Tyne Bridge's 'disgraceful' state emphasised by Great North Run

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Runners taking part in the Great North Run crossing the Tyne BridgeImage source, PA Media
Image caption,
Runners who took part in the Great North Run commented on the state of the bridge

Thousands of runners crossing the Tyne Bridge for the Great North Run highlighted the "disgraceful" state of the structure, North East leaders said.

Sunday's half-marathon route took runners across the Grade II* landmark twice and led to negative comments about its condition on social media.

A bid has been submitted for almost £19m of government funding to restore the bridge for its 2028 centenary.

Council leaders are calling for the funding to be approved.

Gateshead Council leader Martin Gannon said: "I saw a lot of comments on Facebook over the weekend with people saying what a fabulous run it was, but what a mess and a disgrace the bridge has become.

"We have put bids in and we are urging the government to come up with the funding to bring it back to its former glory."

Image caption,
Signs of deterioration were clearly visible in television coverage of the run on Sunday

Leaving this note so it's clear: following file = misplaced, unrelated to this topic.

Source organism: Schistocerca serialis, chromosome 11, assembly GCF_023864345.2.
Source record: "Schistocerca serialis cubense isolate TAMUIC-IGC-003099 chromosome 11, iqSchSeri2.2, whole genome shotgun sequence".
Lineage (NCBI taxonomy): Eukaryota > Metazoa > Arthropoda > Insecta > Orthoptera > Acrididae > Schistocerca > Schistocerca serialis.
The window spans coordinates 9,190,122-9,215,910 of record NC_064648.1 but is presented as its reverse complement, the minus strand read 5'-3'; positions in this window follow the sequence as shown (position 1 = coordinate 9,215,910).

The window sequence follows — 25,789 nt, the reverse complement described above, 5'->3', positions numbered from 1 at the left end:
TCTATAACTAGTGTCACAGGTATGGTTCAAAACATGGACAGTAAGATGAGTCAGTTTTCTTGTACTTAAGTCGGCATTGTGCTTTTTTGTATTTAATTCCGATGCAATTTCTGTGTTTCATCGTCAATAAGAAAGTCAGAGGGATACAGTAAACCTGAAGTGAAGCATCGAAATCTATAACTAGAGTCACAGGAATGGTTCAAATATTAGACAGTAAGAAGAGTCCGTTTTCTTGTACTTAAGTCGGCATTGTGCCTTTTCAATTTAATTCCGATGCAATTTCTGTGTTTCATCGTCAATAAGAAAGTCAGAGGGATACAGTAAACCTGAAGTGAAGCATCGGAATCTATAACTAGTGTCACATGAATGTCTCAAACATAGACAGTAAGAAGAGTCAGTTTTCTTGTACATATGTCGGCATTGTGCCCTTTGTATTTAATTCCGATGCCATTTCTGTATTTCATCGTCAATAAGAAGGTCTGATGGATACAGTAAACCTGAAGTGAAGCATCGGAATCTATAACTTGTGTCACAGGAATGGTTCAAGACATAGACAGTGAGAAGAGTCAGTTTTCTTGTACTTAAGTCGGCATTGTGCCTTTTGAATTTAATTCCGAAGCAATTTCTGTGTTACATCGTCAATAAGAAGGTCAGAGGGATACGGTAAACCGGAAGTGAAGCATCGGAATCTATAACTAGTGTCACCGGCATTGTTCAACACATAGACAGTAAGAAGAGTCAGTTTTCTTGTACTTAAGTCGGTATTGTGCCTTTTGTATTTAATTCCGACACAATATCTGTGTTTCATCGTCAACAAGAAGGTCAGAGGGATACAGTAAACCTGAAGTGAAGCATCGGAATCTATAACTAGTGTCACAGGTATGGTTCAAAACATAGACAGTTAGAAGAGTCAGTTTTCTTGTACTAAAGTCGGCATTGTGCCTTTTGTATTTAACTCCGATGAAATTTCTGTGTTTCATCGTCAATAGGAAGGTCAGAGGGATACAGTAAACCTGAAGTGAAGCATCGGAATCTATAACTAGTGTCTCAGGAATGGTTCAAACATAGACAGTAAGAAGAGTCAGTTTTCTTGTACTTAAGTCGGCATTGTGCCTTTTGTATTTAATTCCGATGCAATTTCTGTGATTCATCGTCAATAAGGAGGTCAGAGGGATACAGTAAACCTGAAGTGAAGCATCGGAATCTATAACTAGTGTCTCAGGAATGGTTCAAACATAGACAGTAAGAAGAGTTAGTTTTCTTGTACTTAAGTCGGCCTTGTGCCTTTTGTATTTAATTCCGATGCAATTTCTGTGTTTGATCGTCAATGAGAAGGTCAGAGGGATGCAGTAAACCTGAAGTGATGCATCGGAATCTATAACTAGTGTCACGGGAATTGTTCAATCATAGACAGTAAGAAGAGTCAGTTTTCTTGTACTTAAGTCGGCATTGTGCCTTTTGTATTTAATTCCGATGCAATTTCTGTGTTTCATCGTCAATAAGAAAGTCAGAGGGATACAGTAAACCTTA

Newcastle City Council and and the city's three MPs lodged a bid with the government in June for more than £18m to cover the costs of the Tyne Bridge's first major maintenance in 20 years. A decision is expected this autumn.

A separate £40m bid to pay for a refurbishment of both the bridge and the central motorway was also submitted to the government two years ago by Transport for the North. That is also awaiting approval. 

Nick Forbes, leader of Newcastle City Council, said: "The bridge requires a major overhaul that will require a level of funding way beyond what the city can provide.

"National investment is vital, and we continue to work with government to make progress and bring this structure back to its former glory."

Image caption,
The Tyne Bridge was opened in 1928

According to the Local Democracy Reporting Service work needed to the bridge includes steelwork and concrete repairs, stonework and masonry fixes, waterproofing, bridge joint replacement and a repaint.

The bridge was opened in 1928 and is one of the best-known landmarks on Tyneside.

If funding is approved it is expected it would take between two and three years for specialist contractors to carry out the refurbishment.

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